Akshay Kumar speaks on Prithviraj

Akshay Kumar in and as Prithviraj. Photo: Yash Raj Films

Akshay Kumar has been in the film industry as a leading man since his debut film Saugandh in 1991, which was his first release. After some more films—Dancer, Mr. Bond and his breakthrough movie, Khiladi (1992), the first film he signed as a leading man—Deedar—released in 1992. And all these came after a cameo as a karate instructor in Aaj, the delayed Mahesh Bhatt film that finally opened in 1990!

In his 32-year career, Akshay has had severe crests and troughs, but from 2000, when he shifted to varied rather than predominantly action roles, he has been more or less consistently on a high. Comedy apart, he has made a name as a romantic hero (Dhadkan, Andaaz, Good Newzz) and also done an incredible variety of patriotic films, ranging from bio-pics (Kesari) and narration of real events (Airlift, Mission Mangal) to issue-based movies (Pad-Man, Toilet—Ek Prem Katha). Of his last 18 films, only two have flopped—an incredible feat!

And now Akshay Kumar tries his hand at a biopic-cum-historical on the legendary 12th century emperor, Samrat Prithviraj Chauhan, in Yash Raj Films’ Prithviraj, his fourth film for the banner after Yeh Dillagi, Dil To Pagal Hai and Tashan. Akshay seems clearly a shade physically down as he has recovered from his second bout with Covid, but his intensity remains the same, ditto his wry humor when newsindiatimes.com chats him up. Excerpts from an interview follow.

What fascinated you about this film, which is your second historical after Kesari, in which you had played a real Sikh soldier? Here, it is a celebrated king.

Various aspects inspired me, the first being that my writer-director Dr. Chandraprakash Dwivedi had spent 18 long years researching Prithviraj! Who does such things? I am amazed at his dedication and knowledge. In history, all we had learnt was one paragraph, with a picture of a rather stout man. But Prithviraj became a king at the age of 11, died at 36 and fought 18 long battles until then. Doctor-saab thus explained that he had to someone athletic, and so he had come to me. The sword he had used alone weighed 15 to 20 kilos!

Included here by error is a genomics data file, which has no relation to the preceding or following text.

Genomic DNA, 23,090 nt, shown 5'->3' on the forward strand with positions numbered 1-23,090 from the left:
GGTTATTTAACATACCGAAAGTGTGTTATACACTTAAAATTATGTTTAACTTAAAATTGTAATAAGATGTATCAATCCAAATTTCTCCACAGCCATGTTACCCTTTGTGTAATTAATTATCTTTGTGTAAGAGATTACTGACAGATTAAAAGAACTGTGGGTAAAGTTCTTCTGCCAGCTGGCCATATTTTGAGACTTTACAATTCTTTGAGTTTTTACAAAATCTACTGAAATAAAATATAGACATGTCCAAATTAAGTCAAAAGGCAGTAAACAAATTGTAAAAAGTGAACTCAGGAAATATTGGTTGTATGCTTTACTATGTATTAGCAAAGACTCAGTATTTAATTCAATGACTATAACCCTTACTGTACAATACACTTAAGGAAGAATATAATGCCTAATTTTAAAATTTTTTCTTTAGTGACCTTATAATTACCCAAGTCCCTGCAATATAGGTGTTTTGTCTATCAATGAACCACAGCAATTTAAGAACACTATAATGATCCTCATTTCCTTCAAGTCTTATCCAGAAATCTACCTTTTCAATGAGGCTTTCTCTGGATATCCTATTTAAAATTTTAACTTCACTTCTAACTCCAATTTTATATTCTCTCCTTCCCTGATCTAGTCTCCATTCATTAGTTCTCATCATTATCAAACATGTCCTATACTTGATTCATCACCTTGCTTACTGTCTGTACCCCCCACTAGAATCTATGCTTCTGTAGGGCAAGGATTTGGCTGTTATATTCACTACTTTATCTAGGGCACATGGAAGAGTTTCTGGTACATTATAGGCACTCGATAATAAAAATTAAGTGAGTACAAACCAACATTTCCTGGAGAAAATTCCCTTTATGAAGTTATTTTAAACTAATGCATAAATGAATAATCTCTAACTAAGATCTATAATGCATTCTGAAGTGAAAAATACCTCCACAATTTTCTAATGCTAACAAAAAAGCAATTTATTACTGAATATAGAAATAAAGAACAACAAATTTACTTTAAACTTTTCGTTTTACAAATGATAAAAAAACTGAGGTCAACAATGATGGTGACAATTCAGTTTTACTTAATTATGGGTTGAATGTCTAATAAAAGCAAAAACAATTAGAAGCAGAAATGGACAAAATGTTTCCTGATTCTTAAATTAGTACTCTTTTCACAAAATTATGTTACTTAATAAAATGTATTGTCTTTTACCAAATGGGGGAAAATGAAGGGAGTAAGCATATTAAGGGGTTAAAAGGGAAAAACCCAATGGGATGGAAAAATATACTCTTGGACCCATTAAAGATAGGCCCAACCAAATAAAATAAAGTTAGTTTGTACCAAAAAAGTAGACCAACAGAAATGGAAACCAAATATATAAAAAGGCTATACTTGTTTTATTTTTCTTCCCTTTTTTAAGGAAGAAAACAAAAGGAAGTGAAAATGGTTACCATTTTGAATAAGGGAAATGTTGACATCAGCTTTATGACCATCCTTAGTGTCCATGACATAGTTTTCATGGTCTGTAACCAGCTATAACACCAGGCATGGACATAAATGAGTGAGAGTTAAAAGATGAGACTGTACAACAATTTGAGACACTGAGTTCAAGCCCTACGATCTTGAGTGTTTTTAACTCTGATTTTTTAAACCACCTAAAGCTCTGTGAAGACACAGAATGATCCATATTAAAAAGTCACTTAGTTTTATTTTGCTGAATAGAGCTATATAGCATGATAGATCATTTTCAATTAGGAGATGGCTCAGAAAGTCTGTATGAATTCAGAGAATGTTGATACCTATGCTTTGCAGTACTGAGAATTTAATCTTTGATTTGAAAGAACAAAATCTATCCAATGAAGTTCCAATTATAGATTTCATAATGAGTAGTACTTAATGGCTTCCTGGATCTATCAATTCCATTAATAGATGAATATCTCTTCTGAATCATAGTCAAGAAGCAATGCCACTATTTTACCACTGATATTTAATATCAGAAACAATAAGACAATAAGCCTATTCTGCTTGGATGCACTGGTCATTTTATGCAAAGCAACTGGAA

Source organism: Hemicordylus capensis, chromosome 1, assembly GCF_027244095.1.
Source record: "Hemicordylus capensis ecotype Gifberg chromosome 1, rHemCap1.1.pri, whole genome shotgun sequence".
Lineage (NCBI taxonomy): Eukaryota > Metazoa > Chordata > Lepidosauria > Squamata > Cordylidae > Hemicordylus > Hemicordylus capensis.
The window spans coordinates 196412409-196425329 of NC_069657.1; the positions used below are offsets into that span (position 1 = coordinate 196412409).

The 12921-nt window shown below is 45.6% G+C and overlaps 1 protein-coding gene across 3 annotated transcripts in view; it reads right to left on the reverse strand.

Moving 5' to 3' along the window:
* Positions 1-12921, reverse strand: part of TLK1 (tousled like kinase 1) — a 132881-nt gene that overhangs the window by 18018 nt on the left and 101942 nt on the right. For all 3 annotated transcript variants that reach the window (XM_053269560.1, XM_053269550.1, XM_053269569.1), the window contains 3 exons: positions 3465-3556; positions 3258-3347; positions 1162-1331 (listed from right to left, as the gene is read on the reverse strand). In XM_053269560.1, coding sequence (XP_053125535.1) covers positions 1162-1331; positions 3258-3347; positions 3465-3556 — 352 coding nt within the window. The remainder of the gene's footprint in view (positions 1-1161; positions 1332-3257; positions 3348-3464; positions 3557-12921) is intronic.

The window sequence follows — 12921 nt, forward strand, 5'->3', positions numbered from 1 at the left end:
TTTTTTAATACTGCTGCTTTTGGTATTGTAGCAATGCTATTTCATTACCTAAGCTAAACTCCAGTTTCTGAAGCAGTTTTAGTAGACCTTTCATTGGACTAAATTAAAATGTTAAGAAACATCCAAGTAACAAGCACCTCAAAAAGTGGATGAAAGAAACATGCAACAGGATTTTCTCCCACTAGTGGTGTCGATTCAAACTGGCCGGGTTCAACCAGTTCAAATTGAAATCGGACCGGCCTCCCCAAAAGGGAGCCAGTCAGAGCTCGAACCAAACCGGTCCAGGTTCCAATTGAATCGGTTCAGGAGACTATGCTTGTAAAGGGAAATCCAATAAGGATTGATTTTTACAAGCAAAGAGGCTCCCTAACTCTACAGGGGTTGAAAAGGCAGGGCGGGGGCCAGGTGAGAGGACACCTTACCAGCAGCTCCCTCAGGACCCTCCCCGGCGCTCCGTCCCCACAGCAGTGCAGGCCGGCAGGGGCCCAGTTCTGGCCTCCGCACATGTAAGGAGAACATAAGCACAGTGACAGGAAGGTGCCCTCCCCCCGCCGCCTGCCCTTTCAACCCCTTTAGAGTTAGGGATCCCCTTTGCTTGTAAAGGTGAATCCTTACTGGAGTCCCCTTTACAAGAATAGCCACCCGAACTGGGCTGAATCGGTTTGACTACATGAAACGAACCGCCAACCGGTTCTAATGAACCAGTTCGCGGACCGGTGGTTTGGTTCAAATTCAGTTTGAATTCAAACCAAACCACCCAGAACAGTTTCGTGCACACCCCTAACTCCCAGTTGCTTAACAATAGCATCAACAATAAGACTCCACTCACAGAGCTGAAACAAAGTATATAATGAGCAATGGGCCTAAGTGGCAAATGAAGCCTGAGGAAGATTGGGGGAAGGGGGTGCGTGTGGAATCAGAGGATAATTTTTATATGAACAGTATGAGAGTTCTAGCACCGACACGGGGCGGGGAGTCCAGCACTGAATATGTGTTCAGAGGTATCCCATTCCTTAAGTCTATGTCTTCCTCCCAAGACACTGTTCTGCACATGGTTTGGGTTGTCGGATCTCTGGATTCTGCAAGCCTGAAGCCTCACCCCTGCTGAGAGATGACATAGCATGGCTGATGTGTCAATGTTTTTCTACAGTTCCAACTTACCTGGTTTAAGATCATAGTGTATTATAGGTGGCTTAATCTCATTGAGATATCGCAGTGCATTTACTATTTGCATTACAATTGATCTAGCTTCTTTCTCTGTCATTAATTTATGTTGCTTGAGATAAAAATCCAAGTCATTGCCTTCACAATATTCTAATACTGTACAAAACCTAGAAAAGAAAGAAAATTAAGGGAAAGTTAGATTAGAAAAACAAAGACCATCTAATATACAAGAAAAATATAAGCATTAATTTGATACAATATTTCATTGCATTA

Prithviraj’s nature also inspired me. Nine centuries ago, he believed in the fact that women are equal to men and made his wife, Sanyogita, sit next to him on the throne, telling her that they would rule together!  He had a great respect even towards his enemies, and a great quality called forgiveness! This is a quality that I would like to develop! Who forgives easily nowadays?

What do you do when someone does or says something wrong to you?

I move on. Who can afford the time and energy to linger on negativity? But people like to keep grudges, and this is what Prithviraj teaches you not to do!

How much was your familiarity with him before the film?

As I told you, it was through my History books, and my mother, who passed away recently, would teach me the subject and tell me stories. I would also cram the dates, like we all have to do! I really regret that she did not see me in his role—she would have loved it!

Your director is also a part of your forthcoming film Ram Setu. What he is doing in that film?

Doctor-saab is, in fact, also a part of my OMG 2! He is the Creative Director in both films, which means that he is the general guide on religious matters. He will check on whether anything we are showing is off-track or incorrect.

You have recommended showing this film in every school.

Yes. My movies Toilet—Ek Prem Katha and Pad-Man are shown to schoolchildren for their social importance. But history is as important. A classic example I should mention is that we are going backward in technology despite the advances! Let me explain: I think that the Taj Mahal or the pyramids and their architectural perfection and design centuries ago are far superior to the standards of construction today.

But technology was needed to make this movie too.

Of course! But the base remains the storytelling, everything else only follows.

Did you provide inputs of any sort on the film?

Inputs after Doctor-saab studied Prithviraj for 18 years? No way! Things are best left to experts! Like my wife Twinkle knows the ins and outs of interiors. Should I then interfere in her work and insist on my viewpoint? (Smiles) But yes, doctor-saab and I did discuss a lot.

You completed the film just like any other contemporary movie.

Yes, thanks to the team and Doctor-saab’s perfect organization¸ it took just 42 days.

And what do you say about your leading lady, Manushi Chhillar?

She is a very hardworking girl. On sets, Manushi would not only know her own lines but everyone else’s. She has a bright future!

What do you have to comment about the current controversy on South versus Hindi films?

Like the British, the people who make and retaliate to such comments are trying to divide us! Though we speak different languages, at the end of the day, I firmly believe we are one industry and I pray that everyone’s films run. During my career span, film budgets have spiraled a hundred times. We have jointly made this progress!

32 years already in movies. What next?

(Grins) Another 32 years!



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